What evidence would prompt some scientists to “stick their necks out” in favor of more definitive statements? One reason for greater optimism is the recent appearance of quantitative reviews (i.e., meta-analyses) of the literature on a number of mental health topics. These reviews differ in several ways from the traditional narrative reviews. A meta-analysis allows for a summary of results across studies. By including all published and unpublished studies and combining their results, statistical power is increased. Another advantage of using this type of review process is that a clearly defined sequence of steps is followed and included in the final report so that anyone can replicate the studies. Two additional advantages that meta-analysis has over other types of reviews include: (a) the use of a quantification technique that gives an objective estimate of the magnitude of the exercise treatment effect; and (b) its ability to examine potential moderating variables to determine if they influence exercise-mental health relationships. Given these advantages, this paper will focus primarily on results derived from large-scale meta-analytic reviews.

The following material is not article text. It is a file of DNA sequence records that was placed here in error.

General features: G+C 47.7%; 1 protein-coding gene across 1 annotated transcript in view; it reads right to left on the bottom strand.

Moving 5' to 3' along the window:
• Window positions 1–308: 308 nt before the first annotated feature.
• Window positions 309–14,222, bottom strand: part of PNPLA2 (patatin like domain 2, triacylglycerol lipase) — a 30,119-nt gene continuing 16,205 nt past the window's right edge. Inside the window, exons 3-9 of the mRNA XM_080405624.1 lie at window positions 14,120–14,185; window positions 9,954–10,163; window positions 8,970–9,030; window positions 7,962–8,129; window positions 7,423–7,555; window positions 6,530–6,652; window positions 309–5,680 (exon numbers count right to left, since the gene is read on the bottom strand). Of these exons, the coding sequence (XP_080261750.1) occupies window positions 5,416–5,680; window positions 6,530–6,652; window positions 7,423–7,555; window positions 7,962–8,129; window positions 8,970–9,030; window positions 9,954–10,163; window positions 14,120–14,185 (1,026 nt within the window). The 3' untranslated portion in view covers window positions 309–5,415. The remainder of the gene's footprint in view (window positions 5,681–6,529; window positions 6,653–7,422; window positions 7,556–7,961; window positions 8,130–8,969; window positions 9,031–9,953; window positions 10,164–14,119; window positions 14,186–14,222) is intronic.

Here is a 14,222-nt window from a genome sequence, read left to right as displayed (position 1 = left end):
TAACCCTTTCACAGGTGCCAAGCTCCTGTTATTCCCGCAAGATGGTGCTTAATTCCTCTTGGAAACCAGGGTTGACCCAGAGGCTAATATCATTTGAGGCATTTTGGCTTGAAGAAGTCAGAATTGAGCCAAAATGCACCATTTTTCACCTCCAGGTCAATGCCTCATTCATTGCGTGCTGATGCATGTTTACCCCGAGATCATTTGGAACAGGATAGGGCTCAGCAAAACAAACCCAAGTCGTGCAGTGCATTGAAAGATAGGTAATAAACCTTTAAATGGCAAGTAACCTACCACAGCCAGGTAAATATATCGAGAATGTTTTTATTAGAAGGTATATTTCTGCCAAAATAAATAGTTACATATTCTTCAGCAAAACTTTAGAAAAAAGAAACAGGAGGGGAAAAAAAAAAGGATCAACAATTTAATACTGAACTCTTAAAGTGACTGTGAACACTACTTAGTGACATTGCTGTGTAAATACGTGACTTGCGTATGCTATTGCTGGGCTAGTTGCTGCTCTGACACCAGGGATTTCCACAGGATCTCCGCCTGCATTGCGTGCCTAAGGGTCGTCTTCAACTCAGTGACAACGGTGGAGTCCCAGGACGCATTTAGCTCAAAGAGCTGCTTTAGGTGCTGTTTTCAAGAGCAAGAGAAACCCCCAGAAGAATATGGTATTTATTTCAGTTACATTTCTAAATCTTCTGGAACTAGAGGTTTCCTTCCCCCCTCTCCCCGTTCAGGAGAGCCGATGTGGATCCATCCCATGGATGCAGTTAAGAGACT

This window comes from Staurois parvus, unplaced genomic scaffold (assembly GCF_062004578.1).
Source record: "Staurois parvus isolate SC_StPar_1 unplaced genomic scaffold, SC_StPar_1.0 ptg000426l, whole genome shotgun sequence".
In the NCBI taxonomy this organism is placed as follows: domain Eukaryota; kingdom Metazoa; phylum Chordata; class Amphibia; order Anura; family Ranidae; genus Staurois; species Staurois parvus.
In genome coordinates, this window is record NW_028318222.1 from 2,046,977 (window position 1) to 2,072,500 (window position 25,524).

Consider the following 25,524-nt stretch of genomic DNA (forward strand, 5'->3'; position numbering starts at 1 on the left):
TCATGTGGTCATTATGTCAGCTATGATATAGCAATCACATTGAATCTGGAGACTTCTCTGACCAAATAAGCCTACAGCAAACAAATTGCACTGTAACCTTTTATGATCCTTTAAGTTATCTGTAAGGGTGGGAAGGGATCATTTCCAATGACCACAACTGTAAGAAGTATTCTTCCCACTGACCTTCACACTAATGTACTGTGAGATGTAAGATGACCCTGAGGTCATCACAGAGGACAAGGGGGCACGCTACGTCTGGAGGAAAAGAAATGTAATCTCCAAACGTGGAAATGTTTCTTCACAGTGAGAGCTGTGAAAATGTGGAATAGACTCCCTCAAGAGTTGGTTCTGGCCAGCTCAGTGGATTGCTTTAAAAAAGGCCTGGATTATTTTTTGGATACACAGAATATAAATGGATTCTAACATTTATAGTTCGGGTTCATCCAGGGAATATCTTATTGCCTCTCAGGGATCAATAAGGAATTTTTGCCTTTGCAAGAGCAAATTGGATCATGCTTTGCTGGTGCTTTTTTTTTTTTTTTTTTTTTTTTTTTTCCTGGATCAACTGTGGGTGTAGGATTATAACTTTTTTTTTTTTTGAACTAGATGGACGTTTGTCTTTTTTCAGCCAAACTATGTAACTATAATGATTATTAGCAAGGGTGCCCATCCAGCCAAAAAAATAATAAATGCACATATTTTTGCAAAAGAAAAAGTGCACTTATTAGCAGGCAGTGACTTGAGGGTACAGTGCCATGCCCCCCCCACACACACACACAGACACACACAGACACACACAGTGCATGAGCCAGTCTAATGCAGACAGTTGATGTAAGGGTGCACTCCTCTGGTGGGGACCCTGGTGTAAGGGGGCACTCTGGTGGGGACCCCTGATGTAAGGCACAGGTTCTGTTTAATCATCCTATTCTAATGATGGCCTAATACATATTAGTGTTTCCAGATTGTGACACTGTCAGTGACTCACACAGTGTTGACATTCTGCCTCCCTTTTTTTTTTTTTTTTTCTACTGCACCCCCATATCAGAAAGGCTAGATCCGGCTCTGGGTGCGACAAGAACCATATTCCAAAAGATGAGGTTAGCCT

Mental Health Benefits of Physical Activity

    Reduced anxiety

  • Best results with “aerobic exercise”
  • Best after weeks of regular exercise
  • Best benefits to those who are low fit to begin with
  • Best benefits for those high in anxiety to begin with
  • Reduced depression

  • Best after weeks of regular exercise
  • Best when done several times a week
  • Best with more vigorous exercise
  • Best for those who are more depressed (needs more research)

The Influence of Exercise on Mental Health


Acute. Acute refers to something that occurs at a specific time often for a relatively short duration. For example, acute exercise refers to a bout of exercise done at a specific time for a specific amount of time. Acute anxiety is anxiety that exists in a person in response to a specific event (same as state anxiety).

Anxiety. Anxiety is a form of negative self-appraisal characterized by worry, self-doubt, and apprehension.